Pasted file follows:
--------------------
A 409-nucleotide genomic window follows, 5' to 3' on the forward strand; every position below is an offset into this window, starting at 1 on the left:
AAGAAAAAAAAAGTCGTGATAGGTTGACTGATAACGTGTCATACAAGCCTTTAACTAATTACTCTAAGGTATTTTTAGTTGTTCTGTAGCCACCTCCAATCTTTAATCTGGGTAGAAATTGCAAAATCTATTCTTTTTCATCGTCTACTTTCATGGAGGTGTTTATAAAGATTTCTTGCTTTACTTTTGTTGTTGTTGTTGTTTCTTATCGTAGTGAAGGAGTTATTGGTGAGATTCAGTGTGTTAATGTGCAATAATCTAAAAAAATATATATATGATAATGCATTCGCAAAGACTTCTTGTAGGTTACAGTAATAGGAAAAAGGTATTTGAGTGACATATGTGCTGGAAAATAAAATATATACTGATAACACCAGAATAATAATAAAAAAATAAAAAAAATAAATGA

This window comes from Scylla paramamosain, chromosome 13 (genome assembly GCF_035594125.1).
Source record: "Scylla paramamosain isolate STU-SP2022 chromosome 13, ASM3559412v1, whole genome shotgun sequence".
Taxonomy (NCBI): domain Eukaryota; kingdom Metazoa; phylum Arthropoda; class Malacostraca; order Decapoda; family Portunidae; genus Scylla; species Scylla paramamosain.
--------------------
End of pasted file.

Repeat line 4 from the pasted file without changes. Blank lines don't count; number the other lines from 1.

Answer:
Source record: "Scylla paramamosain isolate STU-SP2022 chromosome 13, ASM3559412v1, whole genome shotgun sequence".